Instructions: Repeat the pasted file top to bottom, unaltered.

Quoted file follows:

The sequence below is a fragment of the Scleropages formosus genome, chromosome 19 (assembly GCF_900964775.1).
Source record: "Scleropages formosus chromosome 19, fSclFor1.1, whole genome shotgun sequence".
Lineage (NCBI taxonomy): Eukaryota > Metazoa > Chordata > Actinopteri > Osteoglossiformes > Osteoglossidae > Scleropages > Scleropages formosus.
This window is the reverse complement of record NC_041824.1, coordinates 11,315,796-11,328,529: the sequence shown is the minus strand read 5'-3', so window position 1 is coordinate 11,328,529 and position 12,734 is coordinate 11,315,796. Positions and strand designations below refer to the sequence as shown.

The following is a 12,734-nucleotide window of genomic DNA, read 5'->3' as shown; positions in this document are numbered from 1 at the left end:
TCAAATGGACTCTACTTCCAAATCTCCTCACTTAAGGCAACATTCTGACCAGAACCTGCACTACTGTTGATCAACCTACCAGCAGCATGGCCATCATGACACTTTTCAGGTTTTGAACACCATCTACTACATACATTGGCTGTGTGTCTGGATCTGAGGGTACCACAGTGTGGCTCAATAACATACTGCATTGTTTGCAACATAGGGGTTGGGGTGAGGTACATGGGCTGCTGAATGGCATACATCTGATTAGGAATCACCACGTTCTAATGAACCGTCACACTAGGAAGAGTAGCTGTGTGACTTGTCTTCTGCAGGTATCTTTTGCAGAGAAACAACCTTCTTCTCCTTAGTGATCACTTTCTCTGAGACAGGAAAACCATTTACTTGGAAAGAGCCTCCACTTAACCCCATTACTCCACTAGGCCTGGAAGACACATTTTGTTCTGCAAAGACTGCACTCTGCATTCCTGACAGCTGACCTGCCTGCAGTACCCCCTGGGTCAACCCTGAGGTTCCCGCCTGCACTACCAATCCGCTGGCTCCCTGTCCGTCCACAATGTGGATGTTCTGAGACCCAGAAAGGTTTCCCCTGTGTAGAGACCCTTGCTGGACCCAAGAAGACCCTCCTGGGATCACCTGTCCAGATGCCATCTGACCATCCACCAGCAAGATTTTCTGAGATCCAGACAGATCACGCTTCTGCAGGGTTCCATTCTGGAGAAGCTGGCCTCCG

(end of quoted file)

The sequence below is a fragment of the Scleropages formosus genome, chromosome 19 (assembly GCF_900964775.1).
Source record: "Scleropages formosus chromosome 19, fSclFor1.1, whole genome shotgun sequence".
Lineage (NCBI taxonomy): Eukaryota > Metazoa > Chordata > Actinopteri > Osteoglossiformes > Osteoglossidae > Scleropages > Scleropages formosus.
This window is the reverse complement of record NC_041824.1, coordinates 11,315,796-11,328,529: the sequence shown is the minus strand read 5'-3', so window position 1 is coordinate 11,328,529 and position 12,734 is coordinate 11,315,796. Positions and strand designations below refer to the sequence as shown.

The following is a 12,734-nucleotide window of genomic DNA, read 5'->3' as shown; positions in this document are numbered from 1 at the left end:
TCAAATGGACTCTACTTCCAAATCTCCTCACTTAAGGCAACATTCTGACCAGAACCTGCACTACTGTTGATCAACCTACCAGCAGCATGGCCATCATGACACTTTTCAGGTTTTGAACACCATCTACTACATACATTGGCTGTGTGTCTGGATCTGAGGGTACCACAGTGTGGCTCAATAACATACTGCATTGTTTGCAACATAGGGGTTGGGGTGAGGTACATGGGCTGCTGAATGGCATACATCTGATTAGGAATCACCACGTTCTAATGAACCGTCACACTAGGAAGAGTAGCTGTGTGACTTGTCTTCTGCAGGTATCTTTTGCAGAGAAACAACCTTCTTCTCCTTAGTGATCACTTTCTCTGAGACAGGAAAACCATTTACTTGGAAAGAGCCTCCACTTAACCCCATTACTCCACTAGGCCTGGAAGACACATTTTGTTCTGCAAAGACTGCACTCTGCATTCCTGACAGCTGACCTGCCTGCAGTACCCCCTGGGTCAACCCTGAGGTTCCCGCCTGCACTACCAATCCGCTGGCTCCCTGTCCGTCCACAATGTGGATGTTCTGAGACCCAGAAAGGTTTCCCCTGTGTAGAGACCCTTGCTGGACCCAAGAAGACCCTCCTGGGATCACCTGTCCAGATGCCATCTGACCATCCACCAGCAAGATTTTCTGAGATCCAGACAGATCACGCTTCTGCAGGGTTCCATTCTGGAGAAGCTGGCCTCCG